The Judiciary Act of 1789 established the three levels of the
federal court system in existence today. Periodically, however,
Congress has exercised its power,
based on Article III and Article I of the
Constitution, to create other federal
courts. Courts established under Article III are known as constitutional
courts and those created under Article
I are called legislative courts. The
Supreme Court, courts of appeals, and
federal district courts are constitutional courts.

 Legislative courts
include the U.S. Court of Military Appeals, the United States Tax Court, and
the Court of Veterans Appeals.
Legislative courts, unlike their
constitutional counterparts, often have
administrative and quasi-legislative as
well as judicial duties. Another difference is that legislative courts are often
created for the express purpose of
helping to administer a specific congressional statute. Constitutional
courts, on the other hand, are tribunals
established to handle litigation.
Finally, the constitutional and legislative courts vary in their degree of
independence from the other two
branches of government. Article III
(constitutional court) 

judges serve during a period of good behavior, or
what amounts to life tenure. Because
Article I (legislative court) judges have
no constitutional guarantee of goodbehavior tenure, Congress may set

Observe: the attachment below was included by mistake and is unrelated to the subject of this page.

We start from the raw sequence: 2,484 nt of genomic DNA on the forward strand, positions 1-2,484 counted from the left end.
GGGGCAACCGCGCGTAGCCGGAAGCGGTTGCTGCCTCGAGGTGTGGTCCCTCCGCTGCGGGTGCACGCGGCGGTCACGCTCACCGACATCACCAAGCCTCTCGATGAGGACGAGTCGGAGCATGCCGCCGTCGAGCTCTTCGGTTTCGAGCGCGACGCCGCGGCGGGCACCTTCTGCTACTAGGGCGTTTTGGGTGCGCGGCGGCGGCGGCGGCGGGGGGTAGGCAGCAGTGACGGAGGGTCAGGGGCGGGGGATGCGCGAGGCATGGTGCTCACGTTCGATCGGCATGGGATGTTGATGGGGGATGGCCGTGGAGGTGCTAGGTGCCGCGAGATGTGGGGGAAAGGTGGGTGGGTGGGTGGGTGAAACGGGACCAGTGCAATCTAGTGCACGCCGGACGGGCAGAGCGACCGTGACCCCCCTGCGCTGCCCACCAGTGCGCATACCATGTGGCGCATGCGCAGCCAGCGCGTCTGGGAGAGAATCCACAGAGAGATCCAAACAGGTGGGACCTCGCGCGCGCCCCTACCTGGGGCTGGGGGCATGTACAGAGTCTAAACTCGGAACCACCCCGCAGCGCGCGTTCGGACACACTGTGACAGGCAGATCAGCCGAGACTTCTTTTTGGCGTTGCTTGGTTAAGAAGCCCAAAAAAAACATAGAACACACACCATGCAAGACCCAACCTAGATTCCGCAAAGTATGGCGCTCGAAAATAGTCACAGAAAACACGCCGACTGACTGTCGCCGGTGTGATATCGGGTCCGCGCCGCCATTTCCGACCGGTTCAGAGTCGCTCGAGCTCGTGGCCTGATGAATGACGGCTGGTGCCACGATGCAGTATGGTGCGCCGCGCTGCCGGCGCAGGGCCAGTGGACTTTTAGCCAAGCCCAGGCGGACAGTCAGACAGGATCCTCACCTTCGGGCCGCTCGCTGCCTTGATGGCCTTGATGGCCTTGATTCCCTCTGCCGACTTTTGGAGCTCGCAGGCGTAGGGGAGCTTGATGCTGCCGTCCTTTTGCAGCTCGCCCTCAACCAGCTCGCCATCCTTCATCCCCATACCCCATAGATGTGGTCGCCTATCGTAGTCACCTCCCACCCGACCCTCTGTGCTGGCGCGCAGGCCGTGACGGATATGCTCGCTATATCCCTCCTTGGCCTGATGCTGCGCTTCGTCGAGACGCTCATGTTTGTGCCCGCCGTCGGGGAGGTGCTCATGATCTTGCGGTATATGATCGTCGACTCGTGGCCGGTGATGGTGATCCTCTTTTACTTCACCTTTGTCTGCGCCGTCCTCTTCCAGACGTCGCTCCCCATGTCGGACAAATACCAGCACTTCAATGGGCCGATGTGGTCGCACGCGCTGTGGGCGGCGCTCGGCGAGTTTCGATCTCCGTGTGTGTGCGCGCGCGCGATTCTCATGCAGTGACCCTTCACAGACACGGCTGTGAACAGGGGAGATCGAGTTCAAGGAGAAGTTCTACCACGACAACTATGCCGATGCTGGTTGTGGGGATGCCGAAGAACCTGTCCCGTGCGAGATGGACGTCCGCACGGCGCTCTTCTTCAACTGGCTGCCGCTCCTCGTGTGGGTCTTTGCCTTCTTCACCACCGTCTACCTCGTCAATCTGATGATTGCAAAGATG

specific terms of office for them. In
sum, the constitutional courts have a
greater degree of independence from
the other two branches of government
than the legislative courts.

Although judges are the most
visible actors in the judicial
system, a large supporting cast
is also at work. Their efforts are necessary to perform the tasks for which
judges are unskilled or unsuited, or for
which they simply do not have adequate time. Some members of the support team, such as law clerks, may
work specifically for one judge. Others
— for example, U.S. magistrate judges
— are assigned to a particular court. 

Still others may be employees of an
agency, such as the Administrative Office of the United States Courts, that
serves the entire judicial system.
U.S. Magistrate Judges
In an effort to help federal district
judges deal with increased workloads,
Congress in 1968 created a system of
magistrate judges that responds to
each district court’s specific needs and

Magistrate judges are
appointed by the judges of the district
court for eight-year terms of office, although they can be removed before
the expiration of the term for “good
cause.” Within guidelines set by the
Congress, the judges in each district
court establish the duties and responsibilities of their magistrate judges. 

The legislation permits a magistrate
judge, with the consent of the involved
parties, to conduct all proceedings in a
jury or nonjury civil matter and enter
a judgment in the case and to conduct
a trial of persons accused of misdemeanors (less serious offenses than
felonies) committed within the district, provided the defendants consent.
Because the decision to delegate responsibilities to a magistrate judge is
still made by the district judge, however, a magistrate judge’s participation in
the processing of cases may be more
narrow than that permitted by statute

Media center total solutions of content and raw wiki information source - The hulk library of knowledge world wide - sound library - Books library

bitcoin , reads , books , cord blood , attorneys , lawyers , domestic , local services , offshore companies , offshore lawyers , beyond the seas business , laws , enactions , jungle , ameriican eagle , america business , gas, gasoline , petrol , burn , films , new movies , stars , hollywood , stationary , offices , federal law , states divisions

Previous Post Next Post

Contact Form